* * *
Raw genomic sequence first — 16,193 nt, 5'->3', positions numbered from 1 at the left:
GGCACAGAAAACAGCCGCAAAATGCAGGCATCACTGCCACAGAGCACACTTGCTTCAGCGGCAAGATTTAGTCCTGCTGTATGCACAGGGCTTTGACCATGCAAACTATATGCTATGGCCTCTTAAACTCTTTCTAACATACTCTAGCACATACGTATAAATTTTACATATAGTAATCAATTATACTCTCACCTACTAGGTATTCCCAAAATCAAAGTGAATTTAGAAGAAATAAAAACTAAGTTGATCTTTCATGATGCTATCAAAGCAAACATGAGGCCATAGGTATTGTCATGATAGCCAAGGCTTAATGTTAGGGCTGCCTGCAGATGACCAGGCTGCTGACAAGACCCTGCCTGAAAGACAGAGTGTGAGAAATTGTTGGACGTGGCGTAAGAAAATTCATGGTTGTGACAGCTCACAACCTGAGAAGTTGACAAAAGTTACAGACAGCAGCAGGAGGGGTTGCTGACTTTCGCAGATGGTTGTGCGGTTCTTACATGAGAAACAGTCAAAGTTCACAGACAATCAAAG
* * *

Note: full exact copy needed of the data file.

Raw genomic sequence first — 16,193 nt, 5'->3', positions numbered from 1 at the left:
GGCACAGAAAACAGCCGCAAAATGCAGGCATCACTGCCACAGAGCACACTTGCTTCAGCGGCAAGATTTAGTCCTGCTGTATGCACAGGGCTTTGACCATGCAAACTATATGCTATGGCCTCTTAAACTCTTTCTAACATACTCTAGCACATACGTATAAATTTTACATATAGTAATCAATTATACTCTCACCTACTAGGTATTCCCAAAATCAAAGTGAATTTAGAAGAAATAAAAACTAAGTTGATCTTTCATGATGCTATCAAAGCAAACATGAGGCCATAGGTATTGTCATGATAGCCAAGGCTTAATGTTAGGGCTGCCTGCAGATGACCAGGCTGCTGACAAGACCCTGCCTGAAAGACAGAGTGTGAGAAATTGTTGGACGTGGCGTAAGAAAATTCATGGTTGTGACAGCTCACAACCTGAGAAGTTGACAAAAGTTACAGACAGCAGCAGGAGGGGTTGCTGACTTTCGCAGATGGTTGTGCGGTTCTTACATGAGAAACAGTCAAAGTTCACAGACAATCAAAG